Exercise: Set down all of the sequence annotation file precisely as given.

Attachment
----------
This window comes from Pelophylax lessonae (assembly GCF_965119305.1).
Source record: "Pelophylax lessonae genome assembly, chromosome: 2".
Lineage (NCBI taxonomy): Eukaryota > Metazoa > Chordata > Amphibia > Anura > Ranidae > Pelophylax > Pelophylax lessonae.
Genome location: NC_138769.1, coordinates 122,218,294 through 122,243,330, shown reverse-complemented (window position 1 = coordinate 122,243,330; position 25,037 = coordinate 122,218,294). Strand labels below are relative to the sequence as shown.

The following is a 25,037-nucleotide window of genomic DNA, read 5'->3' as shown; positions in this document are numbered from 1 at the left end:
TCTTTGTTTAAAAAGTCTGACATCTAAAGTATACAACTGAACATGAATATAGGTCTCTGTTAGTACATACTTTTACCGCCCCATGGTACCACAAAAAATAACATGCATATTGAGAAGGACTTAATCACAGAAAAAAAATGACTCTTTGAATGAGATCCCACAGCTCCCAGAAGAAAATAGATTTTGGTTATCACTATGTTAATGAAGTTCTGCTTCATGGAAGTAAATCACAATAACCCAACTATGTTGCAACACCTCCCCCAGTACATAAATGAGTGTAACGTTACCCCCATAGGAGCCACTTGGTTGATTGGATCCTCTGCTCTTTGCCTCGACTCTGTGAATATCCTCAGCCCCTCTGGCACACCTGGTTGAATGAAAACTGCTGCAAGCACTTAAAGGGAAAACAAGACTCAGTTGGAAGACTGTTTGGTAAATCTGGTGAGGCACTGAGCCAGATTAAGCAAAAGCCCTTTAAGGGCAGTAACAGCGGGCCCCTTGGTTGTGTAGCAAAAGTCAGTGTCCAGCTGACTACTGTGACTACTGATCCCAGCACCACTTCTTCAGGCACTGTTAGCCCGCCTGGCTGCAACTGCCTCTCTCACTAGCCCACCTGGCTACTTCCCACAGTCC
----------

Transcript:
This window comes from Pelophylax lessonae (assembly GCF_965119305.1).
Source record: "Pelophylax lessonae genome assembly, chromosome: 2".
Lineage (NCBI taxonomy): Eukaryota > Metazoa > Chordata > Amphibia > Anura > Ranidae > Pelophylax > Pelophylax lessonae.
Genome location: NC_138769.1, coordinates 122,218,294 through 122,243,330, shown reverse-complemented (window position 1 = coordinate 122,243,330; position 25,037 = coordinate 122,218,294). Strand labels below are relative to the sequence as shown.

The following is a 25,037-nucleotide window of genomic DNA, read 5'->3' as shown; positions in this document are numbered from 1 at the left end:
TCTTTGTTTAAAAAGTCTGACATCTAAAGTATACAACTGAACATGAATATAGGTCTCTGTTAGTACATACTTTTACCGCCCCATGGTACCACAAAAAATAACATGCATATTGAGAAGGACTTAATCACAGAAAAAAAATGACTCTTTGAATGAGATCCCACAGCTCCCAGAAGAAAATAGATTTTGGTTATCACTATGTTAATGAAGTTCTGCTTCATGGAAGTAAATCACAATAACCCAACTATGTTGCAACACCTCCCCCAGTACATAAATGAGTGTAACGTTACCCCCATAGGAGCCACTTGGTTGATTGGATCCTCTGCTCTTTGCCTCGACTCTGTGAATATCCTCAGCCCCTCTGGCACACCTGGTTGAATGAAAACTGCTGCAAGCACTTAAAGGGAAAACAAGACTCAGTTGGAAGACTGTTTGGTAAATCTGGTGAGGCACTGAGCCAGATTAAGCAAAAGCCCTTTAAGGGCAGTAACAGCGGGCCCCTTGGTTGTGTAGCAAAAGTCAGTGTCCAGCTGACTACTGTGACTACTGATCCCAGCACCACTTCTTCAGGCACTGTTAGCCCGCCTGGCTGCAACTGCCTCTCTCACTAGCCCACCTGGCTACTTCCCACAGTCC